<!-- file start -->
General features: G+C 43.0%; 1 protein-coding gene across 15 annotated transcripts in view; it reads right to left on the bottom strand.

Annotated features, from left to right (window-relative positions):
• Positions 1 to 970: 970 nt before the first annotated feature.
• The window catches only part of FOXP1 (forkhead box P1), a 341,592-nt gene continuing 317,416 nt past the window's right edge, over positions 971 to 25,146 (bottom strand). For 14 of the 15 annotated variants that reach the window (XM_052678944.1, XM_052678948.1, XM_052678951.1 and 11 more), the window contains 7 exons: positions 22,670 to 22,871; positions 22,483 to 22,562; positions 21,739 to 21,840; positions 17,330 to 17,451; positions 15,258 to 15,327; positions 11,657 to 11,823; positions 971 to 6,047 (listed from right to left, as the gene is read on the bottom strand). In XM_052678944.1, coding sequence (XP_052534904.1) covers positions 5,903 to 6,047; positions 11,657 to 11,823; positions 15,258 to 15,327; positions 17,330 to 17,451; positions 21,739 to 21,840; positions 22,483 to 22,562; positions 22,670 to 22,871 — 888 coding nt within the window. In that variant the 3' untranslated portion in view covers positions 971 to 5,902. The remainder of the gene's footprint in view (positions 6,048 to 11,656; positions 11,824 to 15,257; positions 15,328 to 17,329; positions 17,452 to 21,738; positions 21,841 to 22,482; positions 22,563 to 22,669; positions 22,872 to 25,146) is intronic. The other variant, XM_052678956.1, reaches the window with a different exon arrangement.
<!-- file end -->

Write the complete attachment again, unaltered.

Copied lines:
General features: G+C 43.0%; 1 protein-coding gene across 15 annotated transcripts in view; it reads right to left on the bottom strand.

Annotated features, from left to right (window-relative positions):
• Positions 1 to 970: 970 nt before the first annotated feature.
• The window catches only part of FOXP1 (forkhead box P1), a 341,592-nt gene continuing 317,416 nt past the window's right edge, over positions 971 to 25,146 (bottom strand). For 14 of the 15 annotated variants that reach the window (XM_052678944.1, XM_052678948.1, XM_052678951.1 and 11 more), the window contains 7 exons: positions 22,670 to 22,871; positions 22,483 to 22,562; positions 21,739 to 21,840; positions 17,330 to 17,451; positions 15,258 to 15,327; positions 11,657 to 11,823; positions 971 to 6,047 (listed from right to left, as the gene is read on the bottom strand). In XM_052678944.1, coding sequence (XP_052534904.1) covers positions 5,903 to 6,047; positions 11,657 to 11,823; positions 15,258 to 15,327; positions 17,330 to 17,451; positions 21,739 to 21,840; positions 22,483 to 22,562; positions 22,670 to 22,871 — 888 coding nt within the window. In that variant the 3' untranslated portion in view covers positions 971 to 5,902. The remainder of the gene's footprint in view (positions 6,048 to 11,656; positions 11,824 to 15,257; positions 15,328 to 17,329; positions 17,452 to 21,738; positions 21,841 to 22,482; positions 22,563 to 22,669; positions 22,872 to 25,146) is intronic. The other variant, XM_052678956.1, reaches the window with a different exon arrangement.